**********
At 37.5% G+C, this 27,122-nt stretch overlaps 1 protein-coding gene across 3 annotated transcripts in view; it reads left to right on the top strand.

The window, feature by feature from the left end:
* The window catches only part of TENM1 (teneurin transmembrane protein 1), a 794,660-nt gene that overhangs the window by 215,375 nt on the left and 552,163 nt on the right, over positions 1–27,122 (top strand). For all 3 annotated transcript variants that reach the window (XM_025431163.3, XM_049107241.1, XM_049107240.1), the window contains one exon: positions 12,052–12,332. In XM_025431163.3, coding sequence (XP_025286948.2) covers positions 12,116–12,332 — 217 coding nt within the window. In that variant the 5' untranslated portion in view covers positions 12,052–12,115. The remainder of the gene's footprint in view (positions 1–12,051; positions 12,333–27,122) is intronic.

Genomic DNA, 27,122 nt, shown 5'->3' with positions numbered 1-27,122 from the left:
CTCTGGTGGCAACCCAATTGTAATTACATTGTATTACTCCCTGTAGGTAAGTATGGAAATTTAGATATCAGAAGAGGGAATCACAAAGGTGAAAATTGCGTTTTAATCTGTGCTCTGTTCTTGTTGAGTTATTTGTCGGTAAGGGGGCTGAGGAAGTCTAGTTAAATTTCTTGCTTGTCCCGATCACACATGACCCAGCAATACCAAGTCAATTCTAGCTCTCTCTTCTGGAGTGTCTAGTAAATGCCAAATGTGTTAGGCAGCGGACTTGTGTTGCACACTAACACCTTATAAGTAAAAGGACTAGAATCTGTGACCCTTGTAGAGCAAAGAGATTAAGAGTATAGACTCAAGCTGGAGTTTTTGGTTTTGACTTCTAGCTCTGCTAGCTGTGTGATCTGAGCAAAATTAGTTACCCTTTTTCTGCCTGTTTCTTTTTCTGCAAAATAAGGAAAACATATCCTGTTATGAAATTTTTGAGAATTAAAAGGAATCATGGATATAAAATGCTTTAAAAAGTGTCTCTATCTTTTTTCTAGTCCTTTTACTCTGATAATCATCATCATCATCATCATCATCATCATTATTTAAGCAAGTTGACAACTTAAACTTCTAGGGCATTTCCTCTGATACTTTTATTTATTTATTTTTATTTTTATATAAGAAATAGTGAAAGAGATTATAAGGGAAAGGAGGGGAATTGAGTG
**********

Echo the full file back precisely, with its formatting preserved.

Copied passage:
At 37.5% G+C, this 27,122-nt stretch overlaps 1 protein-coding gene across 3 annotated transcripts in view; it reads left to right on the top strand.

The window, feature by feature from the left end:
* The window catches only part of TENM1 (teneurin transmembrane protein 1), a 794,660-nt gene that overhangs the window by 215,375 nt on the left and 552,163 nt on the right, over positions 1–27,122 (top strand). For all 3 annotated transcript variants that reach the window (XM_025431163.3, XM_049107241.1, XM_049107240.1), the window contains one exon: positions 12,052–12,332. In XM_025431163.3, coding sequence (XP_025286948.2) covers positions 12,116–12,332 — 217 coding nt within the window. In that variant the 5' untranslated portion in view covers positions 12,052–12,115. The remainder of the gene's footprint in view (positions 1–12,051; positions 12,333–27,122) is intronic.

Genomic DNA, 27,122 nt, shown 5'->3' with positions numbered 1-27,122 from the left:
CTCTGGTGGCAACCCAATTGTAATTACATTGTATTACTCCCTGTAGGTAAGTATGGAAATTTAGATATCAGAAGAGGGAATCACAAAGGTGAAAATTGCGTTTTAATCTGTGCTCTGTTCTTGTTGAGTTATTTGTCGGTAAGGGGGCTGAGGAAGTCTAGTTAAATTTCTTGCTTGTCCCGATCACACATGACCCAGCAATACCAAGTCAATTCTAGCTCTCTCTTCTGGAGTGTCTAGTAAATGCCAAATGTGTTAGGCAGCGGACTTGTGTTGCACACTAACACCTTATAAGTAAAAGGACTAGAATCTGTGACCCTTGTAGAGCAAAGAGATTAAGAGTATAGACTCAAGCTGGAGTTTTTGGTTTTGACTTCTAGCTCTGCTAGCTGTGTGATCTGAGCAAAATTAGTTACCCTTTTTCTGCCTGTTTCTTTTTCTGCAAAATAAGGAAAACATATCCTGTTATGAAATTTTTGAGAATTAAAAGGAATCATGGATATAAAATGCTTTAAAAAGTGTCTCTATCTTTTTTCTAGTCCTTTTACTCTGATAATCATCATCATCATCATCATCATCATCATTATTTAAGCAAGTTGACAACTTAAACTTCTAGGGCATTTCCTCTGATACTTTTATTTATTTATTTTTATTTTTATATAAGAAATAGTGAAAGAGATTATAAGGGAAAGGAGGGGAATTGAGTG